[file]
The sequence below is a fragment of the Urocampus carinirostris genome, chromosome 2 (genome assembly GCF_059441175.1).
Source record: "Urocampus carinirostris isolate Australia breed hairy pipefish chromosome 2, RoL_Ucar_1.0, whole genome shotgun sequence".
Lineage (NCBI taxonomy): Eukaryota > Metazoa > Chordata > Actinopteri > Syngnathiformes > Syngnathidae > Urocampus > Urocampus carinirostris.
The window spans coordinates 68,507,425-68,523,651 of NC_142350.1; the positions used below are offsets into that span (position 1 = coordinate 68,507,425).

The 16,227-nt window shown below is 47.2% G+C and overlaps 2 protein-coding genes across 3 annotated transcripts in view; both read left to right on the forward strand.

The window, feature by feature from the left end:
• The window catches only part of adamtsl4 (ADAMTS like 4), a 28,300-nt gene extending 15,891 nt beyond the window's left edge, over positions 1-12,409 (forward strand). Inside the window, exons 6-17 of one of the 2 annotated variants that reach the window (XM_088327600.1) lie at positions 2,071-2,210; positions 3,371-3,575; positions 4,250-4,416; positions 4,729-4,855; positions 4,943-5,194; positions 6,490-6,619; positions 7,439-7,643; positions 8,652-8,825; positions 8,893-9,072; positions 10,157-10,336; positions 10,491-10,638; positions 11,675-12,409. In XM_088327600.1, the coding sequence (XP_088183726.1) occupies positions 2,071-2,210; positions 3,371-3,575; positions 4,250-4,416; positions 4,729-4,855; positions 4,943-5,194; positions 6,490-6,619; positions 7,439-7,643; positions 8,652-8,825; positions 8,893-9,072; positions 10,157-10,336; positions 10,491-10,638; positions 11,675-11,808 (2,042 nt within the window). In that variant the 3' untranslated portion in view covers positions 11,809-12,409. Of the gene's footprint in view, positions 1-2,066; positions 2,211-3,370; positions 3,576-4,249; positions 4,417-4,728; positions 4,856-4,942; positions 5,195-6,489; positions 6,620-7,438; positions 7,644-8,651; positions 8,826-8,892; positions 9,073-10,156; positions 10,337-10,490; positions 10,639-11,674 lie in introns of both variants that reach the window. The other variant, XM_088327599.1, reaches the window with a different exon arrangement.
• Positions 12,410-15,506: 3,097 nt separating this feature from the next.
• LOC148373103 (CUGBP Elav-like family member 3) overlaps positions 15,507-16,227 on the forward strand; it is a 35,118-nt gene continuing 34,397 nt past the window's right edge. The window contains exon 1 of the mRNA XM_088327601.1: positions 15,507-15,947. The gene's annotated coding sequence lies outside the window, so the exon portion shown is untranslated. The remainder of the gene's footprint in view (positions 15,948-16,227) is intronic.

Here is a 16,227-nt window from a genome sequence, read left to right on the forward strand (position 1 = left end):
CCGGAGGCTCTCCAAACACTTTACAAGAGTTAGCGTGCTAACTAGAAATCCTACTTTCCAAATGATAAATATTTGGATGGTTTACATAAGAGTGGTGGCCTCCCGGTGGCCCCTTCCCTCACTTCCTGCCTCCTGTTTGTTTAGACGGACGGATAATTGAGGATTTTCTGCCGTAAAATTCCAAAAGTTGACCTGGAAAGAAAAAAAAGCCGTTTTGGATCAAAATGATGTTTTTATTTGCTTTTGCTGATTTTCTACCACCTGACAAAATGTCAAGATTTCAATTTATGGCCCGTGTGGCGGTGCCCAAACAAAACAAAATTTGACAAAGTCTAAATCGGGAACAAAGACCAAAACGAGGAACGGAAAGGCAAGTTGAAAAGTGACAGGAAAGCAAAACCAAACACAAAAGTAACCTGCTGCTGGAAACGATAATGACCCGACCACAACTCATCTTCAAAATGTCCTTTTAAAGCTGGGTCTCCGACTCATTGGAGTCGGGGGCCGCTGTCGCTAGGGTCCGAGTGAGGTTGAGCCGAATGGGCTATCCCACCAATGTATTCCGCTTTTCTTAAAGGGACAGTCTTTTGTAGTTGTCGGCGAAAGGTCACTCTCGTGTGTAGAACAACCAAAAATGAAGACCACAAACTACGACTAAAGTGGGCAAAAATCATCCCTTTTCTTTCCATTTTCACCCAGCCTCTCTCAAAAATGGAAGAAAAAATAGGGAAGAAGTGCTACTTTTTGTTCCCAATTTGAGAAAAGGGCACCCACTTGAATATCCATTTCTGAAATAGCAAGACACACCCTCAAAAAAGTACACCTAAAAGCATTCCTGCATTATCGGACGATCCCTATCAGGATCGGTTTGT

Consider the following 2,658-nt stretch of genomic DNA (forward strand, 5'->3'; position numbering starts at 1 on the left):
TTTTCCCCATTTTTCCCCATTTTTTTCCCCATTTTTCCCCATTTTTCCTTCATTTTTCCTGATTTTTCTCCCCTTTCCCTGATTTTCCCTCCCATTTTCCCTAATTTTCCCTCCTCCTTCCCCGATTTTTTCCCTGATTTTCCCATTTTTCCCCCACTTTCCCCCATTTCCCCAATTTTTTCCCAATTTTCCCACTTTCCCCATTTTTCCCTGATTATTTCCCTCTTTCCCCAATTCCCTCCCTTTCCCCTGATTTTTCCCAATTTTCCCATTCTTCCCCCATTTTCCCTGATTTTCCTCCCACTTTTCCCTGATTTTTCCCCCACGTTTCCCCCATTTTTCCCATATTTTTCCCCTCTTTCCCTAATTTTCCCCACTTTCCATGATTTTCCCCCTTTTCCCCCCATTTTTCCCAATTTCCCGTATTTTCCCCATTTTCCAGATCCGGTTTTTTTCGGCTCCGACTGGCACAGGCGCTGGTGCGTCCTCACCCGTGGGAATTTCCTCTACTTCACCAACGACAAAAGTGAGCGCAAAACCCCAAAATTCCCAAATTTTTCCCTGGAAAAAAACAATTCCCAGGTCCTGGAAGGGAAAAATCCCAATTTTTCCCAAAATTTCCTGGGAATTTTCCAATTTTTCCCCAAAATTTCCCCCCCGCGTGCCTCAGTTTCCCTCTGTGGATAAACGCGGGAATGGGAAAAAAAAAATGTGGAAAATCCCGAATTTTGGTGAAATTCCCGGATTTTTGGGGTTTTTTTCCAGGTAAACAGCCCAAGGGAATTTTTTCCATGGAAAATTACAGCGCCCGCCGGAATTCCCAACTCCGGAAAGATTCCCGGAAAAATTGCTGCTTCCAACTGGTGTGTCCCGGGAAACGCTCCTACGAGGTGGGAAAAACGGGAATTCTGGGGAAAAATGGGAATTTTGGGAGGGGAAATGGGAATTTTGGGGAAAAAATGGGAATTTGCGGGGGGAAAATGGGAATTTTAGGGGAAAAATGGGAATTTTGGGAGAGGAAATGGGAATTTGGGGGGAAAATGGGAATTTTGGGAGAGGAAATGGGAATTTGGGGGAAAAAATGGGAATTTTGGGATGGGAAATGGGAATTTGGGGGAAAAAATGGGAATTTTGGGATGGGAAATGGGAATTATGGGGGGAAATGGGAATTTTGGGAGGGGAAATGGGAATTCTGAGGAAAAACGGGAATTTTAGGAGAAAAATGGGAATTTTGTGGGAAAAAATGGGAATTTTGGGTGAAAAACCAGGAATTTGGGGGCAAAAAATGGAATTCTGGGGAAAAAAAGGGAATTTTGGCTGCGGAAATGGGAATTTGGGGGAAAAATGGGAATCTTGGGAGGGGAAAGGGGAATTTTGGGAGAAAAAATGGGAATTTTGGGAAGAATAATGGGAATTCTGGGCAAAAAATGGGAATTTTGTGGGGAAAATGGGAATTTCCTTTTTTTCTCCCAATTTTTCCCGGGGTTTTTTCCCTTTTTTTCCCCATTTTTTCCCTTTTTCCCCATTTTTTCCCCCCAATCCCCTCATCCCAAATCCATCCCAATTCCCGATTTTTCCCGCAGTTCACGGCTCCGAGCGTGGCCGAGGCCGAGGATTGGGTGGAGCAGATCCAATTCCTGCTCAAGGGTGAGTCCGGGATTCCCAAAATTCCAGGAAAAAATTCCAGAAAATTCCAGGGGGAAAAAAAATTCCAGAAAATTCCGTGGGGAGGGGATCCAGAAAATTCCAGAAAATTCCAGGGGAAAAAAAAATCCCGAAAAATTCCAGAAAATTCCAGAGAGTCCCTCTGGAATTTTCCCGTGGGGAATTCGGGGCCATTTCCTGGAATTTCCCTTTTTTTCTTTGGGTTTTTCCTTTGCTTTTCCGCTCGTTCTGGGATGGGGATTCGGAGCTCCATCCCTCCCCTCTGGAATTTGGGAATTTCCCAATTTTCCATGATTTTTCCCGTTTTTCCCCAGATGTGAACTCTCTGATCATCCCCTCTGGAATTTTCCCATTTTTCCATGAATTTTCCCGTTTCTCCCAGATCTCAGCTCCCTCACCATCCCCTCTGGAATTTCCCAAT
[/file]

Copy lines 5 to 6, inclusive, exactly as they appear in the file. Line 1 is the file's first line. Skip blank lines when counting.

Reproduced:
The 16,227-nt window shown below is 47.2% G+C and overlaps 2 protein-coding genes across 3 annotated transcripts in view; both read left to right on the forward strand.

The window, feature by feature from the left end: